Marmageddon was a coup, an insurance company sponsorship of
the sacred All Blacks jersey was a near-miss, while the
Government was on a hiding to nothing with controversial
changes to the education sector.
The stories have featured in one public relations company's
list of the 12 toughest PR jobs of 2012.
Wellington-based BlacklandPR has assessed which high-profile
events this year faced the biggest challenges and director
Mark Blackham said it was no surprise Government matters
dominated the list.
''With each one we looked at what factors were in play and
what are most complicated and most difficult to deal with -
and Government seems to hit the wall every time.''
The class size debacle and the plan to close Christchurch
schools were always going to hit a nerve.
Mr Blackham said people had a strong emotional reaction to
''Because they have kids and their kids go to school every
day so it's part of their lives ... So you put that stuff in
there and you have a very tough PR challenge.''
Some events, such as the Christchurch central city rebuild,
had to happen and were always going to run into opposition.
''Sometimes in PR you say to your clients, `Do you really
want to do this?' and they do, so you have some modifying to
do because there's no way stopping this being a PR disaster.
But for them, they just have to do it'' Mr Blackham said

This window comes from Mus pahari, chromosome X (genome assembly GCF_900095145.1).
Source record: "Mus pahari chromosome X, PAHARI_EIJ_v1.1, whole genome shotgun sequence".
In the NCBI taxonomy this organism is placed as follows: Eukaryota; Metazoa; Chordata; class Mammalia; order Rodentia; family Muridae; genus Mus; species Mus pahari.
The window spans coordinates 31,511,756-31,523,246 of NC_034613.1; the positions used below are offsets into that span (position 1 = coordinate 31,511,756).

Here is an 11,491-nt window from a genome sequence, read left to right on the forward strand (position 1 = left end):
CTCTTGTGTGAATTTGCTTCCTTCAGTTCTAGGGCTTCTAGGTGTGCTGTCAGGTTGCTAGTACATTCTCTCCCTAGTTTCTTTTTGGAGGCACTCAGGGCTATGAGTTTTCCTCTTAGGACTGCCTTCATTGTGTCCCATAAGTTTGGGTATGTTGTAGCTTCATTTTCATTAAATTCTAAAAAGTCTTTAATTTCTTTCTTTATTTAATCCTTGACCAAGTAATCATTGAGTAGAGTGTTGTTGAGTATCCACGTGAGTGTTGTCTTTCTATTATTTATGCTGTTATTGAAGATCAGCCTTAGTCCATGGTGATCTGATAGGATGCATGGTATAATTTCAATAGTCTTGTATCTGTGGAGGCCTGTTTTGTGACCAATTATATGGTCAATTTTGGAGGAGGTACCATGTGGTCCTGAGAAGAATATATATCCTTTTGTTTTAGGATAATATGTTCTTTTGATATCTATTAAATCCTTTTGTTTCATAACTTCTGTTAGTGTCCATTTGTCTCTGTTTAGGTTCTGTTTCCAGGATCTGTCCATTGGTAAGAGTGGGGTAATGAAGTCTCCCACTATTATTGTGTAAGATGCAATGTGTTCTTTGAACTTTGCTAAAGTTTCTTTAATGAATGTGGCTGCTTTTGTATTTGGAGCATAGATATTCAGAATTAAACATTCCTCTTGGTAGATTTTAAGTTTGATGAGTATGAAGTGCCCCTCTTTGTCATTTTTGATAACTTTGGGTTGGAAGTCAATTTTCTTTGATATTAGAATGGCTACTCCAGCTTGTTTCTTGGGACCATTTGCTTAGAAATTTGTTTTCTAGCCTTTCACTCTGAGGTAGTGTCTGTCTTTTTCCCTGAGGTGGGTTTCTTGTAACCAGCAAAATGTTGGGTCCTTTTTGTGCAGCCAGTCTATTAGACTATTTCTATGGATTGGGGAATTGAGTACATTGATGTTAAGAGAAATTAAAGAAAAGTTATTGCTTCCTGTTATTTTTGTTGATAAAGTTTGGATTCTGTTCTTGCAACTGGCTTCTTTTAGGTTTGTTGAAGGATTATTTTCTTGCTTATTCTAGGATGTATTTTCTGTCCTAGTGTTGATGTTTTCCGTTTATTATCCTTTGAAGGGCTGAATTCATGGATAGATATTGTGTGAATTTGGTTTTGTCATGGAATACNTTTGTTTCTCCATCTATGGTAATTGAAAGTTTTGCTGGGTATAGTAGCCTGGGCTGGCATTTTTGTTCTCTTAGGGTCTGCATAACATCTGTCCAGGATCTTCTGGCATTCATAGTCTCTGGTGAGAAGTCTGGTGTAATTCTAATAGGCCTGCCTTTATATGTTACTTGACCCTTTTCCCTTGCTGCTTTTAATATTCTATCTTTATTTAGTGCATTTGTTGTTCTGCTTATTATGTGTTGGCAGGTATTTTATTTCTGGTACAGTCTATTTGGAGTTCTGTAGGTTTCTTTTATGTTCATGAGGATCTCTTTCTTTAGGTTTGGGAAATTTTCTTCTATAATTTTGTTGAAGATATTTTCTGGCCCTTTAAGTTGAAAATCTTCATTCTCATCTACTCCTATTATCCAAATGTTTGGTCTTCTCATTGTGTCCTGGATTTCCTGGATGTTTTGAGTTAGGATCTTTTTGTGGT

However, AIG's sponsorship of the All Blacks was ''textbook''
''I think from the outside looking at it, they got the job
done. It was a fairly textbook-style announcement with
talking about people's possible concerns [and] putting it in
context - which is one of the biggest challenges in PR -
saying, `This is the world we live in now; you might not like
it but you can't argue from that basis.' They did that
He said it was hard to predict how a story would run.
''When you have a large mix of people involved they can get
pulled in all sorts of ways that PR people can't stop from
Fleur Revell, managing director of Impact PR, said the
Government ''never had a shot'' at selling the class size
plan, because of the number of educational experts who
''To effectively communicate a restructure in an emotionally
charged environment, it needs to be adequately sold to those
concerned - in such a way that stakeholders can understand
these changes are either an absolute necessity or the changes
will result in a benefit where you will be at least as well
off as you are now.''
Ms Revell felt that was where most of the damage was done.
''These well-versed groups were able to ensure their messages
were heard throughout the media and put considerable pressure
on the minister, forcing the Government to back down.''
In terms of crisis management, when something went wrong it
was best to tell the truth quickly and move on, she said.
Brand Strategist Wayne Attwell said it would be interesting
to see what effect the AIG sponsorship would have on the All
Blacks brand in a few years time because he felt it diluted
But he felt the Marmite shortage was a ''great opportunity''
that used a legitimate shortage as a brand exercise that also
''We have these anecdotal stories of people hoarding and
selling ... so the company has used the opportunity well to
reinforce their brand.''
Toughest PR jobs
1. Government: Plan for schools in Christchurch
2. Government: Class size increase plan
3. Government: Introduction of the Christchurch Central
4. Government Communications Security Bureau: Kim
5. Solid Energy: Job cut announcement
6. Ports of Auckland: Strike
7. Fonterra: Trading Among Farmers scheme
8. ANZ-National: Merger day
9. Wheedle: Launch day
10. Government: Report on Pike River
11. Sanitarium: Continued non-production of Marmite
12. All Blacks: Inclusion of AIG as sponsor.